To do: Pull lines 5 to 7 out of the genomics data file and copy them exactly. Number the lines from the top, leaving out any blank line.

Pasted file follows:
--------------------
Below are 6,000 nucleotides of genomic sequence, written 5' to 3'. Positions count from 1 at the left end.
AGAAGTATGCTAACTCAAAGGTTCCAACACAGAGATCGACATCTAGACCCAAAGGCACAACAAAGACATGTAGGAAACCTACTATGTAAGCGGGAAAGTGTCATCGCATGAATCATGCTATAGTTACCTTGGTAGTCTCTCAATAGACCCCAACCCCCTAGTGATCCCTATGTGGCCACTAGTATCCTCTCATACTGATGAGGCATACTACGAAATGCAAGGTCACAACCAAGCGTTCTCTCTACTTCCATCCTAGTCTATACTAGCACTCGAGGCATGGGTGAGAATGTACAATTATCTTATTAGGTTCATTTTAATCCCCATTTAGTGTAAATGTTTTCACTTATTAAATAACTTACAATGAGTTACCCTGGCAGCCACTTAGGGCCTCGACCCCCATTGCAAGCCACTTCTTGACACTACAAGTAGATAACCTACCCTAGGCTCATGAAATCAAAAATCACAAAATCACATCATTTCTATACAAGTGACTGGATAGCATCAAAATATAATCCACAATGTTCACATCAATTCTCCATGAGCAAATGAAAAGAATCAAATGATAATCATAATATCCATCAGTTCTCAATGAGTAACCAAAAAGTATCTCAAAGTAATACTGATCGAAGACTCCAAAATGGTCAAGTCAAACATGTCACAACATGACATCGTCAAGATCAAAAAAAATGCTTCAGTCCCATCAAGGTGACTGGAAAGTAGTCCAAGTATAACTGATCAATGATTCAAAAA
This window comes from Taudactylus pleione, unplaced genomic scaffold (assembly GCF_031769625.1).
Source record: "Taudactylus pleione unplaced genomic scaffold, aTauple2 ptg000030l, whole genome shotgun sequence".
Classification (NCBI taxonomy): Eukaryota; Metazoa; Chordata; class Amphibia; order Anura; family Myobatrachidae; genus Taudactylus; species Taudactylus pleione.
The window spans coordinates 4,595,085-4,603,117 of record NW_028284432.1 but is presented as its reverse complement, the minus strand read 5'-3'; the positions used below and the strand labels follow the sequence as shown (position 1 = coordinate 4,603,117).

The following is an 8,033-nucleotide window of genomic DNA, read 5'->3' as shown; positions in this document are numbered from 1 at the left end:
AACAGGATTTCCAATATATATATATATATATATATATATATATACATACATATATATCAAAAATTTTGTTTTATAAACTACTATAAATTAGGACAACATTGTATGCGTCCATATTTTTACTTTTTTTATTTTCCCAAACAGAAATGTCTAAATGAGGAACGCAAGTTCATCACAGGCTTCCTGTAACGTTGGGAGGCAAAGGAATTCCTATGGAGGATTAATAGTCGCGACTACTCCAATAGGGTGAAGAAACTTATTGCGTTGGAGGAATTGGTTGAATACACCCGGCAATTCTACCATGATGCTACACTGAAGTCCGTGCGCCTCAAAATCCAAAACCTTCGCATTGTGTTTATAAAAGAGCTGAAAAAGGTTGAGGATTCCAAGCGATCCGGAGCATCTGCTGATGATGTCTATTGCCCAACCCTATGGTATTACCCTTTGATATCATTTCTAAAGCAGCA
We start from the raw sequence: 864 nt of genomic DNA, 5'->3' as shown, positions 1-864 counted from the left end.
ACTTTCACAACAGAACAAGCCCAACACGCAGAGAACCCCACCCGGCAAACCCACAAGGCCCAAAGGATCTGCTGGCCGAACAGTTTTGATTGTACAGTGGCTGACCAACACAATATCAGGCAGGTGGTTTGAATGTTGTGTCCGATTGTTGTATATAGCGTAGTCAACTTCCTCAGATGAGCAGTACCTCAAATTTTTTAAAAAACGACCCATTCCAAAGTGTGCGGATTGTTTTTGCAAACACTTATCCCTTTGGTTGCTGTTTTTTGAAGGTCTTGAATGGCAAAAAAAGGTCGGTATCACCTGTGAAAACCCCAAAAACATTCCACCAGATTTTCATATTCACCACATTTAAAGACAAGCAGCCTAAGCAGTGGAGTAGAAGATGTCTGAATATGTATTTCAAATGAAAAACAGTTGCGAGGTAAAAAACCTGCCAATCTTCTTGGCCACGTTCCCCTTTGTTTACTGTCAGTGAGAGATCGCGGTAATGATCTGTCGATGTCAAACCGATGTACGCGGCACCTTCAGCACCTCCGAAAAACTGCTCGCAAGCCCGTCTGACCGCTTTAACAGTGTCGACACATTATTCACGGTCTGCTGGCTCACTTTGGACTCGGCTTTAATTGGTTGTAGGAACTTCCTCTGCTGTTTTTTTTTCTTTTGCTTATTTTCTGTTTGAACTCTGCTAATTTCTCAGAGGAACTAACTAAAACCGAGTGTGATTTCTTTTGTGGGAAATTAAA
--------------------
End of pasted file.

Classification (NCBI taxonomy): Eukaryota; Metazoa; Chordata; class Amphibia; order Anura; family Myobatrachidae; genus Taudactylus; species Taudactylus pleione.
The window spans coordinates 4,595,085-4,603,117 of record NW_028284432.1 but is presented as its reverse complement, the minus strand read 5'-3'; the positions used below and the strand labels follow the sequence as shown (position 1 = coordinate 4,603,117).

The following is an 8,033-nucleotide window of genomic DNA, read 5'->3' as shown; positions in this document are numbered from 1 at the left end: